Bond Bryan Architects were at the National College for High Speed Rail in Birmingham yesterday to welcome Brumstar – a completely refurbished ‘Trans Manche Super Train’ generously donated by Alstom and Eurostar ready for the arrival of students next month.
Designed by Bond Bryan Architects – in partnership with Birmingham City Council, HS2 Ltd and major contractor, Willmott Dixon – the £22m facility is the first major National College development in the country. Bond Bryan worked closely with the client from the outset, to develop a strategic brief for both the Birmingham and Doncaster sites.
Bond Bryan Director John Lee, and Associate Director Steve Maslin, worked with the client team to produce a detailed brief from which the two ‘sibling’ projects emerged – one College in two locations.
The design brief and overall priority was to create a building which generates a revived sense of excitement around the rail industry and would attract the next generation of engineers.
The rail college represents the first “physical build” of the HS2 programme, delivering “on time and to budget”; this sets a great example for the country’s largest and most significant infrastructure project.
Internally, a large central atrium spine connects three floors of flexible-learning spaces and creates an opportunity for break-out, collaboration and social interaction. A vibrant double-height entrance space provides a public-facing café to encourage prospective students and interested members of the wider community to discover more about the opportunities the college offers and to re-engage with Birmingham’s – perhaps ‘lost’ – connection to trains and rail travel. These spaces all benefit from direct views into the main workshop, complete with its own full-size power car, this strong visual connectivity to the main engineering ‘showpiece’ reinforces the focus of the college as a national and pioneering centre of excellence for rail engineering.
Externally, the three-storey, 5,700 square metre building provides a ‘shop window’ to the passing traffic on Birmingham’s busy A4540 inner ring road, offering a direct view into the principal workshop and external training area. The projecting second floor creates a canopy over the main entrance and forms a pedestrian gateway through the site, linking the building to a reinvigorated Digbeth Branch Canal and opens walking routes to the nearby Aston University Campus and the wider city beyond.
The site itself, within Birmingham’s former industrial heartland, was previously occupied by a large metal works foundry – specialising in the production of bronze and brass extrusions throughout the height of the industrial revolution. Glass-making was also a prevalent industry in the area for centuries and, as such, the building design utilises these two main materials in its outward expression. Conceived as two intersecting volumes – one glass, one extruded bronze cladding- the building design embraces simple, understated and elegant industrial workplace design: the architectural vision was to create a building which embodies not only both the heritage and the future of rail engineering, but is also deeply connected to its local context.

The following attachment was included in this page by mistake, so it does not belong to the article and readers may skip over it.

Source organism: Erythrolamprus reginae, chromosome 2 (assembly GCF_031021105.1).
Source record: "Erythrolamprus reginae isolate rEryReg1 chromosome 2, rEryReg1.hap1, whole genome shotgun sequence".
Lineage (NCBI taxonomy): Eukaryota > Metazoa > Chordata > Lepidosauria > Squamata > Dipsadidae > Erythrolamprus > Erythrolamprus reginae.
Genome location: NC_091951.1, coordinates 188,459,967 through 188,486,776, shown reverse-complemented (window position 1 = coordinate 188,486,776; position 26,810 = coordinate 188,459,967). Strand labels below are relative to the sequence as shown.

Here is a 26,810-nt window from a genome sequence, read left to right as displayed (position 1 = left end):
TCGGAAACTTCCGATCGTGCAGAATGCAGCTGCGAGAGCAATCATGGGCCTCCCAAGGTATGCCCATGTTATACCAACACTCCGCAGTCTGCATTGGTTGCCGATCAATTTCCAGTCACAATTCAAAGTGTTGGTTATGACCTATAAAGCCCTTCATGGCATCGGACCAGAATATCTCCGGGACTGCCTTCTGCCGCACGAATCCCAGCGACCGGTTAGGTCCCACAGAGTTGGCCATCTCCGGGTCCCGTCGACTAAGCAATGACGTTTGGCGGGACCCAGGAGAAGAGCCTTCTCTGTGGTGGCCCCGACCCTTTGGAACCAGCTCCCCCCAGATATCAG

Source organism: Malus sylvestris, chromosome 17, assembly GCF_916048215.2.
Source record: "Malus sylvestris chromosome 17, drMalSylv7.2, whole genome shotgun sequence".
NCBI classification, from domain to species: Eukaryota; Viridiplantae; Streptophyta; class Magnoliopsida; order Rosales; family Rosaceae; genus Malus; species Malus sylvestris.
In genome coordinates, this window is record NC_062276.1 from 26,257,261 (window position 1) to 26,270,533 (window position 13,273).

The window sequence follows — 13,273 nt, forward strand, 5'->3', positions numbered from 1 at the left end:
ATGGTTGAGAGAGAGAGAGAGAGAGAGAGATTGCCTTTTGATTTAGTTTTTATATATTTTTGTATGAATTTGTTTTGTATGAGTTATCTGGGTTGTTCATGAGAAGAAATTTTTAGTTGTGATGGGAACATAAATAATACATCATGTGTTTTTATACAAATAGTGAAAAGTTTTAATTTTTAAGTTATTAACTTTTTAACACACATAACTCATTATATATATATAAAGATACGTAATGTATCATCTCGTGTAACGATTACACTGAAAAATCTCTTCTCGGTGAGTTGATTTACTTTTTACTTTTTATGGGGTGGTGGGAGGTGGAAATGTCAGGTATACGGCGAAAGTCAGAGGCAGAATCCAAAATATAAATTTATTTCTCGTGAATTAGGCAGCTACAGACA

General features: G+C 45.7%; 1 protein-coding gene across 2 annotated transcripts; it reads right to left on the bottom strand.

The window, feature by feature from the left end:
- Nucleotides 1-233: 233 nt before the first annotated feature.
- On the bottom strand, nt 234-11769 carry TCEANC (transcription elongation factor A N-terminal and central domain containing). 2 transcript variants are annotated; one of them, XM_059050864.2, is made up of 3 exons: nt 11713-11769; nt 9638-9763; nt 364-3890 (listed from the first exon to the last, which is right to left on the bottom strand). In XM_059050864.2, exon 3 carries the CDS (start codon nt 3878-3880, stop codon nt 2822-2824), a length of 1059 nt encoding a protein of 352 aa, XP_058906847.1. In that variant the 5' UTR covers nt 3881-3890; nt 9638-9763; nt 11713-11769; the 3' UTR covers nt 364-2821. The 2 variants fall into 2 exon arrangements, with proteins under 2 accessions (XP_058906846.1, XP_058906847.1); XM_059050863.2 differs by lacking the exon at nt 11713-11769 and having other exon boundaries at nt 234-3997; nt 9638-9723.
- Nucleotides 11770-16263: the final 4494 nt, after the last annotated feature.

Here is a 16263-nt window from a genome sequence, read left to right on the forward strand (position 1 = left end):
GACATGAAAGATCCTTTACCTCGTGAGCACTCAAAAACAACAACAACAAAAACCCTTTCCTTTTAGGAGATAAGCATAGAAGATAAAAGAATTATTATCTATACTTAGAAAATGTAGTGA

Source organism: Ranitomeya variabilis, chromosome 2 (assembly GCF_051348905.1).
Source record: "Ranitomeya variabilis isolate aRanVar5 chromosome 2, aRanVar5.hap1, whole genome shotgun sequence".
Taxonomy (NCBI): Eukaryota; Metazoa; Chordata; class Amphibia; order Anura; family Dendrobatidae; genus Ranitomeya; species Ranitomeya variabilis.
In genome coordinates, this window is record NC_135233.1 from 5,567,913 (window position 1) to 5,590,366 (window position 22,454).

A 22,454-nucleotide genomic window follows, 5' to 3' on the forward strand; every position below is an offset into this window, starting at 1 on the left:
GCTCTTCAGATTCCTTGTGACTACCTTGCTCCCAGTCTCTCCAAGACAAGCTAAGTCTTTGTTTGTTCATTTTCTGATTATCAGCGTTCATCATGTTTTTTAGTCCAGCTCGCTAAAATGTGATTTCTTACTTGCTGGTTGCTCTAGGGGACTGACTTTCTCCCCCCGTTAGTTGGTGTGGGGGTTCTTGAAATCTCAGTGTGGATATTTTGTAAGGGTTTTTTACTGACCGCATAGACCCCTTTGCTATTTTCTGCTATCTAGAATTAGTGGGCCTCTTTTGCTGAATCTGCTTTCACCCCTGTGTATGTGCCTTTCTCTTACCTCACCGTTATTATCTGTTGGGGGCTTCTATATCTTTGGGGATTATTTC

The Birmingham Campus is specifically geared towards delivering the digital components of the college curriculum, so the idea of expressing the lines and dots of digital binary codes formed a key part of the elevational treatment from day one. Perforated cladding panels and linear fins, which wrap around the building, capture this ‘digital’ character but also reference some of the more historical parts of rail heritage. The repetition, rhythm and proportion of tracks and railway sleepers feature heavily in the vertical shading fins which enclose the building – creating ever-changing layers of light and shadow as one moves around the building – such that the façade always appears to be in “a state of motion”.
Bond Bryan are the foremost designers of advanced manufacturing and vocational learning buildings; Bond Bryan Director, John Lee explained: “The High Speed Rail College aims to provide specialist training within a stimulating environment, in which staff and students can develop the wide range of engineering, digital and commercial skills required to support major rail and infrastructure projects. The college, is a catalyst for national skills renewal and wider urban generation – it helps to position Birmingham at the centre of a 21st century industrial revolution.”
The National College for High Speed Rail will open its doors to students this September.
Bond Bryan Architects Team: John Lee, Steve Maslin, Fran Holloway, Jon Rigby, Paul Shaw, Adam Helliwell, Simon Creaney, Mick Heydon
This post has been viewed 228 times.